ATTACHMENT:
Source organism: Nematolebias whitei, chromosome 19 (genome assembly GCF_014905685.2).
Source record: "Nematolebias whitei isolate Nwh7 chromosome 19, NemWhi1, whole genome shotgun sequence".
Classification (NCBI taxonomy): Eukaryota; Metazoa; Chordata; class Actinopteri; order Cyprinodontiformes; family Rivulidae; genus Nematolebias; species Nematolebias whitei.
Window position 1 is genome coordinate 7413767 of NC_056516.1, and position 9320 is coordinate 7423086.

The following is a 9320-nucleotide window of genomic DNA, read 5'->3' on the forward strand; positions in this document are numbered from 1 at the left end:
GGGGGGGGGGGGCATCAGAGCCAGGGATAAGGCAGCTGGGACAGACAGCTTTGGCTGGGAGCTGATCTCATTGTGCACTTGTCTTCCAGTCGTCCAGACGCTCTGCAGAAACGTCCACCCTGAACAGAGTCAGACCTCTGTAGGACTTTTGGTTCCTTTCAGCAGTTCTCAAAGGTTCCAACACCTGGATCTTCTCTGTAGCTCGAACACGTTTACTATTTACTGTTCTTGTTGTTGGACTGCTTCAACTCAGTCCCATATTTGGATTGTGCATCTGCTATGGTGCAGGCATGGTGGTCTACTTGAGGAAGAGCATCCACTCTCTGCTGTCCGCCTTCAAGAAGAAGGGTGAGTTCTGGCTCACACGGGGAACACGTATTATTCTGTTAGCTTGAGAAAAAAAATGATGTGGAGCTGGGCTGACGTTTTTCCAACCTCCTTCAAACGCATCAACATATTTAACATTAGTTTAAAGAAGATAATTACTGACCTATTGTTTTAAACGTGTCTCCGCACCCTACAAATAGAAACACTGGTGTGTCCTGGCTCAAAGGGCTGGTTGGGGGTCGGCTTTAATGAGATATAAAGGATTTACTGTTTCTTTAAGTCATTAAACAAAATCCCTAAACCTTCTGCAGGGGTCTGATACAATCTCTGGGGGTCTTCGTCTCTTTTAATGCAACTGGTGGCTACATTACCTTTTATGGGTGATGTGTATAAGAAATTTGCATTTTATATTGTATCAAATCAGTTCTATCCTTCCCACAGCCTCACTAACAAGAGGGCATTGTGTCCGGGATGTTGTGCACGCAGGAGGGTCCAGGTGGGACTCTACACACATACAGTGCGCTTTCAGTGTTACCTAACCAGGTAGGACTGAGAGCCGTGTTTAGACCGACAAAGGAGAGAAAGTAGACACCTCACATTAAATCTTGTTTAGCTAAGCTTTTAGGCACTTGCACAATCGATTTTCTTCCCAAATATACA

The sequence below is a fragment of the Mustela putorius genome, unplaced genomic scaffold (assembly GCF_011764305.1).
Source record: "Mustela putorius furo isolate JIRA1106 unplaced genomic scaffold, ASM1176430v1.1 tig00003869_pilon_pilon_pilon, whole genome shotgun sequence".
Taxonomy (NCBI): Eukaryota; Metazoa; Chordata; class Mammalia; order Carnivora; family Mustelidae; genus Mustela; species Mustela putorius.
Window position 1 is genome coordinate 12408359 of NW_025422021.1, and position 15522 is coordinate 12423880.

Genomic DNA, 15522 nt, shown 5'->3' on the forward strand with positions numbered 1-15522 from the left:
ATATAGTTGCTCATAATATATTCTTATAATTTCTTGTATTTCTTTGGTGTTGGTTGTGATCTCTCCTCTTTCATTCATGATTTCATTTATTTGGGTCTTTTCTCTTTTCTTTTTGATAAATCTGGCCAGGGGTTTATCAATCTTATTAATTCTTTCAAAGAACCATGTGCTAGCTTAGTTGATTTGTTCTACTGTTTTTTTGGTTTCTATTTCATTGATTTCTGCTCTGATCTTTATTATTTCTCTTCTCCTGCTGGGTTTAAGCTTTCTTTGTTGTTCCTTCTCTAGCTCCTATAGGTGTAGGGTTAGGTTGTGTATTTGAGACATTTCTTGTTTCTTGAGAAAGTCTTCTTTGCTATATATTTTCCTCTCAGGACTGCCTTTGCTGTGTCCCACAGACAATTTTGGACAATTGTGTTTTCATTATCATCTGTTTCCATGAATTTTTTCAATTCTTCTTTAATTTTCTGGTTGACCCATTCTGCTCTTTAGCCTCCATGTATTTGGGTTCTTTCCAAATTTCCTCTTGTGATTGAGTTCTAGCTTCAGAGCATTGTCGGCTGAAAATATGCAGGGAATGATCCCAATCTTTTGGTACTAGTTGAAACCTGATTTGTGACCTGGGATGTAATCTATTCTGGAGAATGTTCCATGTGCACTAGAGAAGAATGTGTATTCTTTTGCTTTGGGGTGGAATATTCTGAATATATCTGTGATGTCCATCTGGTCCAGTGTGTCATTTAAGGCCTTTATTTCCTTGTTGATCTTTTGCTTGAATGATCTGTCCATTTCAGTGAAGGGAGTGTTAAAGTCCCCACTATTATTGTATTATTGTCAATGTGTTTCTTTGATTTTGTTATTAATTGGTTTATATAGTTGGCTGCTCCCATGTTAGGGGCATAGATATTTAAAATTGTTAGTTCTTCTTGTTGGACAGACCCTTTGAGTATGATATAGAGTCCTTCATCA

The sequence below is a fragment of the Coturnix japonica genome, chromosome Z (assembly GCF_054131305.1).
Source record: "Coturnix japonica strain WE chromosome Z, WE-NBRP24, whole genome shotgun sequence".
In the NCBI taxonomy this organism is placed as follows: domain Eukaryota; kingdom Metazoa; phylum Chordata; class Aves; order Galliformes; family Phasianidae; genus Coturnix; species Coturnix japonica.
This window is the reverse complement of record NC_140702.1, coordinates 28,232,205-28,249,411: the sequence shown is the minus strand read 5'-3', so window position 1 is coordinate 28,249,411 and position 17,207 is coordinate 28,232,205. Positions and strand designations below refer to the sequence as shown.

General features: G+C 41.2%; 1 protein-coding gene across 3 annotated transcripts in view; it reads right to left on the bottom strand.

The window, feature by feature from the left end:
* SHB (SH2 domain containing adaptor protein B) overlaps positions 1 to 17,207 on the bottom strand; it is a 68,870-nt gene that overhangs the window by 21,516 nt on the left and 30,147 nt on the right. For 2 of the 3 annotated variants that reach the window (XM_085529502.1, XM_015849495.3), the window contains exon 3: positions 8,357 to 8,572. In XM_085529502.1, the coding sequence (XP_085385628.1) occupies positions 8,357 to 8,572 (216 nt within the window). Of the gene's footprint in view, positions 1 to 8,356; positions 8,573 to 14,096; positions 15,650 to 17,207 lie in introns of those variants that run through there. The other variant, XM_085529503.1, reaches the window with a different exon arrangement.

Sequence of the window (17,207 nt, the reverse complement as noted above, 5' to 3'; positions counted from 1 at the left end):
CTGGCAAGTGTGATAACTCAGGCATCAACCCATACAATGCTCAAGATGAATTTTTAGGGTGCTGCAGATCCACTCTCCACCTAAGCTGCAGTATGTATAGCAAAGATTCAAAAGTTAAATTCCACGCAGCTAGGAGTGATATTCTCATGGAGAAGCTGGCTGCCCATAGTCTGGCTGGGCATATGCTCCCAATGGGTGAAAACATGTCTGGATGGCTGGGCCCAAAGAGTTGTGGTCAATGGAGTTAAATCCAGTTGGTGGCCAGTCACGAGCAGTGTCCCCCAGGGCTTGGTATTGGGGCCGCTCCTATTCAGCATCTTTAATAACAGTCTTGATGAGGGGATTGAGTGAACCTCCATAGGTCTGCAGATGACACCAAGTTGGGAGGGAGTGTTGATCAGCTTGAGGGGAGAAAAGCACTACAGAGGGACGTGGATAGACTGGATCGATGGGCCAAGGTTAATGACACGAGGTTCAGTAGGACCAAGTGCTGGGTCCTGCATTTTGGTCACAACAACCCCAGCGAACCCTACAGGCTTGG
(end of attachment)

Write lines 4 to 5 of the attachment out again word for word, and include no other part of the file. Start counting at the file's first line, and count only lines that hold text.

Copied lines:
Window position 1 is genome coordinate 7413767 of NC_056516.1, and position 9320 is coordinate 7423086.

The following is a 9320-nucleotide window of genomic DNA, read 5'->3' on the forward strand; positions in this document are numbered from 1 at the left end: